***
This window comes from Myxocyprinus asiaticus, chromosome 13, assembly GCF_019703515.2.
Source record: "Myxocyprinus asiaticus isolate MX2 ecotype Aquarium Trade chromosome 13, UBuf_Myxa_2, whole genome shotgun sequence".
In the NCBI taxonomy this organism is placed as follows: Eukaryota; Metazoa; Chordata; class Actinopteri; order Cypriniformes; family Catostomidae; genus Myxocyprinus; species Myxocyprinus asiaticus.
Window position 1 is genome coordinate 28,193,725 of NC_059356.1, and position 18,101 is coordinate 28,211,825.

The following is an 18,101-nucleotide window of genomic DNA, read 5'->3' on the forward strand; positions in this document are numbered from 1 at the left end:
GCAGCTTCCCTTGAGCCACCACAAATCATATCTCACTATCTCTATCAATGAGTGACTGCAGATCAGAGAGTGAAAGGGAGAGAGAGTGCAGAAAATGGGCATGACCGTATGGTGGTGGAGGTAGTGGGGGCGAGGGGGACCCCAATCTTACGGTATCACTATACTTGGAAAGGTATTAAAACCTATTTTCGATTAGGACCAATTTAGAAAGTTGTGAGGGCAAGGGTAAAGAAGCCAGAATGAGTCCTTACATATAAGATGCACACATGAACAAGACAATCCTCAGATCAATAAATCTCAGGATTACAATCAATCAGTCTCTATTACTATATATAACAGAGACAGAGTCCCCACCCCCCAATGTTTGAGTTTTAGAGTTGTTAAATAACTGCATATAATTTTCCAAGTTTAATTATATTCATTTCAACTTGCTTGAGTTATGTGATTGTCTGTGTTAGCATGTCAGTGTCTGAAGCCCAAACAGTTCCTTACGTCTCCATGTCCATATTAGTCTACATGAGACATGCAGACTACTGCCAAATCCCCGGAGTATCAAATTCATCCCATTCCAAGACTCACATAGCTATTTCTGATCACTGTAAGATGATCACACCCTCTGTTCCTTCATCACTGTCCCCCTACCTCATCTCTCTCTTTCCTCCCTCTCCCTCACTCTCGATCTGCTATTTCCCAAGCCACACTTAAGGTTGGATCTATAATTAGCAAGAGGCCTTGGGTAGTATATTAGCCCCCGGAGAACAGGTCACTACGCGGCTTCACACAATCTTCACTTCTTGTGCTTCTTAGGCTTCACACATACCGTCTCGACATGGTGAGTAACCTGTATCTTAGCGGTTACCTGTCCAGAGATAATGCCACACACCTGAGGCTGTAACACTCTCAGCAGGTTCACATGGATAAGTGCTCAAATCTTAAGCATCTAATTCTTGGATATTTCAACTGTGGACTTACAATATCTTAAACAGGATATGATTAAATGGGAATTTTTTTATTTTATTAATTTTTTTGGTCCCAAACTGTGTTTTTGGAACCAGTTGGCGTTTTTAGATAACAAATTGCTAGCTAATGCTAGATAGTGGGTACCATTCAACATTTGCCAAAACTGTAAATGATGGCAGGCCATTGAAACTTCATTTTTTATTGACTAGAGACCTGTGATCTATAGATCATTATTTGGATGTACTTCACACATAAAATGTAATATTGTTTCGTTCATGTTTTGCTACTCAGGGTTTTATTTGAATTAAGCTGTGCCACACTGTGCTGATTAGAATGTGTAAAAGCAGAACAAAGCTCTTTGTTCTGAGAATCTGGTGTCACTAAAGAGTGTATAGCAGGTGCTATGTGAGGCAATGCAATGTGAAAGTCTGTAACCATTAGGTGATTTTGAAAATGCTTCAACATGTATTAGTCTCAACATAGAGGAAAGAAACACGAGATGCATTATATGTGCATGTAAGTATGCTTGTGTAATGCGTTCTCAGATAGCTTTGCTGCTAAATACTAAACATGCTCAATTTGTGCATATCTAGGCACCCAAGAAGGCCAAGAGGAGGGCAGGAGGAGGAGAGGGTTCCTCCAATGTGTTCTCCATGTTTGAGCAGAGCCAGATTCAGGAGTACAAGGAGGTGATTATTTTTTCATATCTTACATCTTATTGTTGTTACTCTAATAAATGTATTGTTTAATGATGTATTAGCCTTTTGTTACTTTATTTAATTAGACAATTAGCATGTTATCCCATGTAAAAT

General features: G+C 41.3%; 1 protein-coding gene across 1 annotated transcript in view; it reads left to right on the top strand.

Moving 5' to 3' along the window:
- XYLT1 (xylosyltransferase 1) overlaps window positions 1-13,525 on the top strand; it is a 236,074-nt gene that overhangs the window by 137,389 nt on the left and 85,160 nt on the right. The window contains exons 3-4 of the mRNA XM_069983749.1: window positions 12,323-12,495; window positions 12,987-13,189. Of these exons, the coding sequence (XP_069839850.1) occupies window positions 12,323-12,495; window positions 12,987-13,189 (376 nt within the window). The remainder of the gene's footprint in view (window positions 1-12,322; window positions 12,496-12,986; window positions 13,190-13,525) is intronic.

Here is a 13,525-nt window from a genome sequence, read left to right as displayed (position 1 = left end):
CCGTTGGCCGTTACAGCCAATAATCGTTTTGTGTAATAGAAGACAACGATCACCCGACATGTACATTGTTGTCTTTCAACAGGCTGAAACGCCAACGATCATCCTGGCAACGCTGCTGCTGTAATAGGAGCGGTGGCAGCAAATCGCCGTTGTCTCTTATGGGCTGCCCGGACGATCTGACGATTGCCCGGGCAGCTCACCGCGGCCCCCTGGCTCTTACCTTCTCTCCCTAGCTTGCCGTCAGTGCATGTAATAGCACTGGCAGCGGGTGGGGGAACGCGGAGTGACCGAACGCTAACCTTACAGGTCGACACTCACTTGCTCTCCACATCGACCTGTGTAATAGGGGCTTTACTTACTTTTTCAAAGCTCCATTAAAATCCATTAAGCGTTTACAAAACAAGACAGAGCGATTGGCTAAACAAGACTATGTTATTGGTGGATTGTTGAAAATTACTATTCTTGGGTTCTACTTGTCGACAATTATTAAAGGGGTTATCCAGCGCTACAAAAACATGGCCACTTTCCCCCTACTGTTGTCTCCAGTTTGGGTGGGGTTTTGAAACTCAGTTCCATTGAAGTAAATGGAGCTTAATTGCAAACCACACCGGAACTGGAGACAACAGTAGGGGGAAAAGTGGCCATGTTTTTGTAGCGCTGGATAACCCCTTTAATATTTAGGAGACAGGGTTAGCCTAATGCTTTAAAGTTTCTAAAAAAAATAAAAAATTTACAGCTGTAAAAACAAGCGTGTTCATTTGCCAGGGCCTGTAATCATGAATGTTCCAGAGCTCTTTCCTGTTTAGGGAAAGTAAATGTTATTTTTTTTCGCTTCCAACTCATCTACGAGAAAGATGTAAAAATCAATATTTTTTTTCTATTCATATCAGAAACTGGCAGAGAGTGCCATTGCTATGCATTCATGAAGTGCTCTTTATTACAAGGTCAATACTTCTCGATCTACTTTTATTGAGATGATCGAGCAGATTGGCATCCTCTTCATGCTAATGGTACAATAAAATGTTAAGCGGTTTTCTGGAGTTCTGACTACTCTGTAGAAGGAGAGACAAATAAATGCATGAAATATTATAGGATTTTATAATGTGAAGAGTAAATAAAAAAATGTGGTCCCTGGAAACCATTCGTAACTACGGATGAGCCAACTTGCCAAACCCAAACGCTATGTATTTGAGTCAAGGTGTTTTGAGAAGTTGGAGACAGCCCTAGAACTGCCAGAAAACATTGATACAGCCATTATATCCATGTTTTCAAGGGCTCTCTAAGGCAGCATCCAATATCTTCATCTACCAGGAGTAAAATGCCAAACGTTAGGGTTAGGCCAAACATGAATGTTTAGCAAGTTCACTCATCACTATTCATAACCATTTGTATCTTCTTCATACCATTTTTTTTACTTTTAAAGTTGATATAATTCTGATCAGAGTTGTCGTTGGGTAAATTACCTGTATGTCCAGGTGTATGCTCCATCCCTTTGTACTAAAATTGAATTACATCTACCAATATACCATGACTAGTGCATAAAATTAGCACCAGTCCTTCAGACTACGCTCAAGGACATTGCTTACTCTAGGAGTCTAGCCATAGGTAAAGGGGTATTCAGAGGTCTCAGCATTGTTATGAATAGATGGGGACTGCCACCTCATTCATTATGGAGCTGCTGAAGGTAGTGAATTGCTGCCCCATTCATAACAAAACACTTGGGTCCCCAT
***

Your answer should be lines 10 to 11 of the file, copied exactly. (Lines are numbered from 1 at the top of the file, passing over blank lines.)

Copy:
Here is a 13,525-nt window from a genome sequence, read left to right as displayed (position 1 = left end):
CCGTTGGCCGTTACAGCCAATAATCGTTTTGTGTAATAGAAGACAACGATCACCCGACATGTACATTGTTGTCTTTCAACAGGCTGAAACGCCAACGATCATCCTGGCAACGCTGCTGCTGTAATAGGAGCGGTGGCAGCAAATCGCCGTTGTCTCTTATGGGCTGCCCGGACGATCTGACGATTGCCCGGGCAGCTCACCGCGGCCCCCTGGCTCTTACCTTCTCTCCCTAGCTTGCCGTCAGTGCATGTAATAGCACTGGCAGCGGGTGGGGGAACGCGGAGTGACCGAACGCTAACCTTACAGGTCGACACTCACTTGCTCTCCACATCGACCTGTGTAATAGGGGCTTTACTTACTTTTTCAAAGCTCCATTAAAATCCATTAAGCGTTTACAAAACAAGACAGAGCGATTGGCTAAACAAGACTATGTTATTGGTGGATTGTTGAAAATTACTATTCTTGGGTTCTACTTGTCGACAATTATTAAAGGGGTTATCCAGCGCTACAAAAACATGGCCACTTTCCCCCTACTGTTGTCTCCAGTTTGGGTGGGGTTTTGAAACTCAGTTCCATTGAAGTAAATGGAGCTTAATTGCAAACCACACCGGAACTGGAGACAACAGTAGGGGGAAAAGTGGCCATGTTTTTGTAGCGCTGGATAACCCCTTTAATATTTAGGAGACAGGGTTAGCCTAATGCTTTAAAGTTTCTAAAAAAAATAAAAAATTTACAGCTGTAAAAACAAGCGTGTTCATTTGCCAGGGCCTGTAATCATGAATGTTCCAGAGCTCTTTCCTGTTTAGGGAAAGTAAATGTTATTTTTTTTCGCTTCCAACTCATCTACGAGAAAGATGTAAAAATCAATATTTTTTTTCTATTCATATCAGAAACTGGCAGAGAGTGCCATTGCTATGCATTCATGAAGTGCTCTTTATTACAAGGTCAATACTTCTCGATCTACTTTTATTGAGATGATCGAGCAGATTGGCATCCTCTTCATGCTAATGGTACAATAAAATGTTAAGCGGTTTTCTGGAGTTCTGACTACTCTGTAGAAGGAGAGACAAATAAATGCATGAAATATTATAGGATTTTATAATGTGAAGAGTAAATAAAAAAATGTGGTCCCTGGAAACCATTCGTAACTACGGATGAGCCAACTTGCCAAACCCAAACGCTATGTATTTGAGTCAAGGTGTTTTGAGAAGTTGGAGACAGCCCTAGAACTGCCAGAAAACATTGATACAGCCATTATATCCATGTTTTCAAGGGCTCTCTAAGGCAGCATCCAATATCTTCATCTACCAGGAGTAAAATGCCAAACGTTAGGGTTAGGCCAAACATGAATGTTTAGCAAGTTCACTCATCACTATTCATAACCATTTGTATCTTCTTCATACCATTTTTTTTACTTTTAAAGTTGATATAATTCTGATCAGAGTTGTCGTTGGGTAAATTACCTGTATGTCCAGGTGTATGCTCCATCCCTTTGTACTAAAATTGAATTACATCTACCAATATACCATGACTAGTGCATAAAATTAGCACCAGTCCTTCAGACTACGCTCAAGGACATTGCTTACTCTAGGAGTCTAGCCATAGGTAAAGGGGTATTCAGAGGTCTCAGCATTGTTATGAATAGATGGGGACTGCCACCTCATTCATTATGGAGCTGCTGAAGGTAGTGAATTGCTGCCCCATTCATAACAAAACACTTGGGTCCCCAT